Local D.C. Sister March Sparks Surprising Reactions

On Saturday January 21st protesters gathered in Port Jervis, NY to peacefully express their dissatisfaction with the 2016 election cycle and Trump's activities. Organized by Patty Baughman and her husband Reverend Aaron, the sister march wound its way through a mile of poverty stricken streets. Approximately 500 protesters of all ages and races marched sporting various signs depicting their displeasure with the current administration. While there was almost no chanting during the march, people were energetic. A few elderly members of the protest commented that "it felt nothing like the marches of the 60's." They seemed slightly disappointed. Throughout the crowd, protesters wore Planned Parenthood shirts, cat eared hats, and rainbow cloths in solidarity with the many groups that have been attacked by Trump and his supporters during his 2016 campaign. Protesters marched, and the people of Port Jervis responded. Locals came out of their houses to watch, shop owners and their patrons waved and Trump supporters allowed the protest to go along with minimal intrusion. A handful chanted at the protesters, but when they didn't get a response the chanting stopped. It was a well behaved crowd that respected local traffic and police officers who helped ensure their safety. Many of the protesters thanked police officers as they passed. It was a respectful march.

Seven miles away in Milford, PA, protesters gathered on Friday January 20th. The two towns could not be more different. Port Jervis is urban and home to almost 8.5 thousand people, Milford hovers around a thousand. Where Port Jervis has a higher poverty rate and a lack of its former industries, showcased by the remnants of factories and dying infrastructure, Milford is lavish in comparison with rural charm and a general upkeep that Port Jervis can only envy. Milford is the county seat of Pike County, where the courthouse and County government operate. The people of Milford generally look down on Port Jervis as a dirty place filled with drugs. Yet when protesters emerged in Milford, some locals responded with hate. Although the majority ignored the protest, some townsfolk chanted "Killary" and screamed things at protesters like "Traitor" and other derogatory statements. It seems that the one thing Port Jervis has that Milford doesn't is tolerance of others' ideals. For a community with such a large LGBTQ population and a rich history of conservation efforts, it is surprising to see so many respond to Trump's rhetoric when, at least on the surface, it appears to contradict the values of the community.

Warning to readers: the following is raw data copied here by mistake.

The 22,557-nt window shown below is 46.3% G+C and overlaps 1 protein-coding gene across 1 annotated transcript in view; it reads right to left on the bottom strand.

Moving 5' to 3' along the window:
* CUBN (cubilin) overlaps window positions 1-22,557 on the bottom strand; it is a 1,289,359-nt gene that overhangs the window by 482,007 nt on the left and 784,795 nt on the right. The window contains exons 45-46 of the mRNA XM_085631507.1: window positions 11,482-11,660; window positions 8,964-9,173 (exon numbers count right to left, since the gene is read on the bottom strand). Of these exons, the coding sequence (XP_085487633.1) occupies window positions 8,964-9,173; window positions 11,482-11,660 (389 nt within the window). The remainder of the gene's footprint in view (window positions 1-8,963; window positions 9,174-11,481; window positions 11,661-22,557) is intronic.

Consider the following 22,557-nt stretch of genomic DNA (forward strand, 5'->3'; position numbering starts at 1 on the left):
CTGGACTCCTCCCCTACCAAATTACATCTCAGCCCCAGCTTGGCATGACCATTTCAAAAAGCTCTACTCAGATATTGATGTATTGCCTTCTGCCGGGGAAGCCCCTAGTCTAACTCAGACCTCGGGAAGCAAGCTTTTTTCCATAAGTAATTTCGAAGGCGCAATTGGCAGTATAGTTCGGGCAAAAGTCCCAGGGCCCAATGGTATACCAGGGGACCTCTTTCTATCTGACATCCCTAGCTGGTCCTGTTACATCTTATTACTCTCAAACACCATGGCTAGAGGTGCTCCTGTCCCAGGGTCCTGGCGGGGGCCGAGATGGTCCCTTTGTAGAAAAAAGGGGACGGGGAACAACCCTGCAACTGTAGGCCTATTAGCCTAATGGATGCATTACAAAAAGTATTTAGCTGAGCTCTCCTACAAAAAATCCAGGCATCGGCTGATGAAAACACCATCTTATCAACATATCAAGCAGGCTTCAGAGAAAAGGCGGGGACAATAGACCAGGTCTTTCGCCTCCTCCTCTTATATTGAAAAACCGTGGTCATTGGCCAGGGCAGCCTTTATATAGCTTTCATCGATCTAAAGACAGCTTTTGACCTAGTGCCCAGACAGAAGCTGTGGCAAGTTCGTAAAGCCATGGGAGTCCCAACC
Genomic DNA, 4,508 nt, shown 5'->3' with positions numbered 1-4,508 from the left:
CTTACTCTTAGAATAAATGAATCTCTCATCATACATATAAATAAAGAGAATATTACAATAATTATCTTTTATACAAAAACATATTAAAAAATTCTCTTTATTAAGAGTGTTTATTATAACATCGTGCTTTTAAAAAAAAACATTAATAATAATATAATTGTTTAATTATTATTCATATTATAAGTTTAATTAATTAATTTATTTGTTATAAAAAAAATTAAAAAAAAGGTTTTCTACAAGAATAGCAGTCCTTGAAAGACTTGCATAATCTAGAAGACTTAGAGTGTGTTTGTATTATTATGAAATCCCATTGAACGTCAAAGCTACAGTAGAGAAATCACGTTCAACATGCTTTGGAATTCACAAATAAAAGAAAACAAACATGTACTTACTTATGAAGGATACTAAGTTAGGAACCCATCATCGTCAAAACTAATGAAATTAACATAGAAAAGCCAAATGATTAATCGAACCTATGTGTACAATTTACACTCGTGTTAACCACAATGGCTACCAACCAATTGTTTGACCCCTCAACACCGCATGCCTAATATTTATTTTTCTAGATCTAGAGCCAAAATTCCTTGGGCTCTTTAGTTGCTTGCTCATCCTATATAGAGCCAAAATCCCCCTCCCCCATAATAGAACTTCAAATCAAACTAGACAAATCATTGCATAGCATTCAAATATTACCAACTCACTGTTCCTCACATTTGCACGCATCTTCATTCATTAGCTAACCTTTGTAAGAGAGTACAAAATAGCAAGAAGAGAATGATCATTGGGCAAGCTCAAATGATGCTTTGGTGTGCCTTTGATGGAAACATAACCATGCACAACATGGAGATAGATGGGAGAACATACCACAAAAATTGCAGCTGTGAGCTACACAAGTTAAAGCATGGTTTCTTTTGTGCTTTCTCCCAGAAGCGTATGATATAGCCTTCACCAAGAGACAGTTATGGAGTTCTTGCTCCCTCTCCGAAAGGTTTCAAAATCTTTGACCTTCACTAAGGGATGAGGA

This is not a regional problem. Across the US there have been increasing reports of hate crimes coinciding roughly with the rise of Trump's campaign. Trump has emboldened ideologies and fringe groups, empowering them through appointments in his administration. Regardless of whether the Trump administration succeeds or fails, the hate his rhetoric inspired will outlast anything he hopes to achieve and will become his legacy.

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